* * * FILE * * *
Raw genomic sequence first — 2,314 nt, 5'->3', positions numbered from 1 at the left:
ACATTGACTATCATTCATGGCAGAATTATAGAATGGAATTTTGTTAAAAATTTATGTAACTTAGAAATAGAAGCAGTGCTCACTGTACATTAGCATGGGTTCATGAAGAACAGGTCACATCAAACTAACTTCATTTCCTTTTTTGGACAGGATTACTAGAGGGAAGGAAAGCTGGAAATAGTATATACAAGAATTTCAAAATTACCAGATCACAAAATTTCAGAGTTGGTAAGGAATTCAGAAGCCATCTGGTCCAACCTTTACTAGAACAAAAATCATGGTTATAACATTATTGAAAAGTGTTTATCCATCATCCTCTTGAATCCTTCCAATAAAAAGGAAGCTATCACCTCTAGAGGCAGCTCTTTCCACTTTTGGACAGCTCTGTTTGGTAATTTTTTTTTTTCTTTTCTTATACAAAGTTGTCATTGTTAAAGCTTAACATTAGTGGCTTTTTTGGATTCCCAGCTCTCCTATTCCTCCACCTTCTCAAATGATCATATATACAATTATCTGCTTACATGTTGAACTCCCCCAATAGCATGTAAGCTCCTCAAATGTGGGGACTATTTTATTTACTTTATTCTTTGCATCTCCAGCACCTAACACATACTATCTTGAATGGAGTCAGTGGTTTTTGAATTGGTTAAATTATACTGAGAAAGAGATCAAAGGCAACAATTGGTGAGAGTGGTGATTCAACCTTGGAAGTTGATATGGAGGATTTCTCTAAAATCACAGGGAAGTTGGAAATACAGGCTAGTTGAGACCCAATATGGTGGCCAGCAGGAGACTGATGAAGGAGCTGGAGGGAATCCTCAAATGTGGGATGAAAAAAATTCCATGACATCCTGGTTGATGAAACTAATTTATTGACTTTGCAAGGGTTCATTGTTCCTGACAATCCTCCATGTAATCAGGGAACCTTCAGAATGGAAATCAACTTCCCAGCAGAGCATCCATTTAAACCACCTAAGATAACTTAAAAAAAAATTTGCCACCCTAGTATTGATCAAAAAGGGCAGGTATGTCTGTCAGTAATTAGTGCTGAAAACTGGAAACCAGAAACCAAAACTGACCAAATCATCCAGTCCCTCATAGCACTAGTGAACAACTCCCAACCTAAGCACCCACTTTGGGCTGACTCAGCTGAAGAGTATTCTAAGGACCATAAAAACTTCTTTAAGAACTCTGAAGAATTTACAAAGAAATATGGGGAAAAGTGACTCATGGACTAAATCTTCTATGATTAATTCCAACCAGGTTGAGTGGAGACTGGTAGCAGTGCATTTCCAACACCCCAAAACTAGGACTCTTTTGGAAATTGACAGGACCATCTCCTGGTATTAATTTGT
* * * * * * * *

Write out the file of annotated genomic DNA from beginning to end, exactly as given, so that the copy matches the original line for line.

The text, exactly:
Raw genomic sequence first — 2,314 nt, 5'->3', positions numbered from 1 at the left:
ACATTGACTATCATTCATGGCAGAATTATAGAATGGAATTTTGTTAAAAATTTATGTAACTTAGAAATAGAAGCAGTGCTCACTGTACATTAGCATGGGTTCATGAAGAACAGGTCACATCAAACTAACTTCATTTCCTTTTTTGGACAGGATTACTAGAGGGAAGGAAAGCTGGAAATAGTATATACAAGAATTTCAAAATTACCAGATCACAAAATTTCAGAGTTGGTAAGGAATTCAGAAGCCATCTGGTCCAACCTTTACTAGAACAAAAATCATGGTTATAACATTATTGAAAAGTGTTTATCCATCATCCTCTTGAATCCTTCCAATAAAAAGGAAGCTATCACCTCTAGAGGCAGCTCTTTCCACTTTTGGACAGCTCTGTTTGGTAATTTTTTTTTTTCTTTTCTTATACAAAGTTGTCATTGTTAAAGCTTAACATTAGTGGCTTTTTTGGATTCCCAGCTCTCCTATTCCTCCACCTTCTCAAATGATCATATATACAATTATCTGCTTACATGTTGAACTCCCCCAATAGCATGTAAGCTCCTCAAATGTGGGGACTATTTTATTTACTTTATTCTTTGCATCTCCAGCACCTAACACATACTATCTTGAATGGAGTCAGTGGTTTTTGAATTGGTTAAATTATACTGAGAAAGAGATCAAAGGCAACAATTGGTGAGAGTGGTGATTCAACCTTGGAAGTTGATATGGAGGATTTCTCTAAAATCACAGGGAAGTTGGAAATACAGGCTAGTTGAGACCCAATATGGTGGCCAGCAGGAGACTGATGAAGGAGCTGGAGGGAATCCTCAAATGTGGGATGAAAAAAATTCCATGACATCCTGGTTGATGAAACTAATTTATTGACTTTGCAAGGGTTCATTGTTCCTGACAATCCTCCATGTAATCAGGGAACCTTCAGAATGGAAATCAACTTCCCAGCAGAGCATCCATTTAAACCACCTAAGATAACTTAAAAAAAAATTTGCCACCCTAGTATTGATCAAAAAGGGCAGGTATGTCTGTCAGTAATTAGTGCTGAAAACTGGAAACCAGAAACCAAAACTGACCAAATCATCCAGTCCCTCATAGCACTAGTGAACAACTCCCAACCTAAGCACCCACTTTGGGCTGACTCAGCTGAAGAGTATTCTAAGGACCATAAAAACTTCTTTAAGAACTCTGAAGAATTTACAAAGAAATATGGGGAAAAGTGACTCATGGACTAAATCTTCTATGATTAATTCCAACCAGGTTGAGTGGAGACTGGTAGCAGTGCATTTCCAACACCCCAAAACTAGGACTCTTTTGGAAATTGACAGGACCATCTCCTGGTATTAATTTGT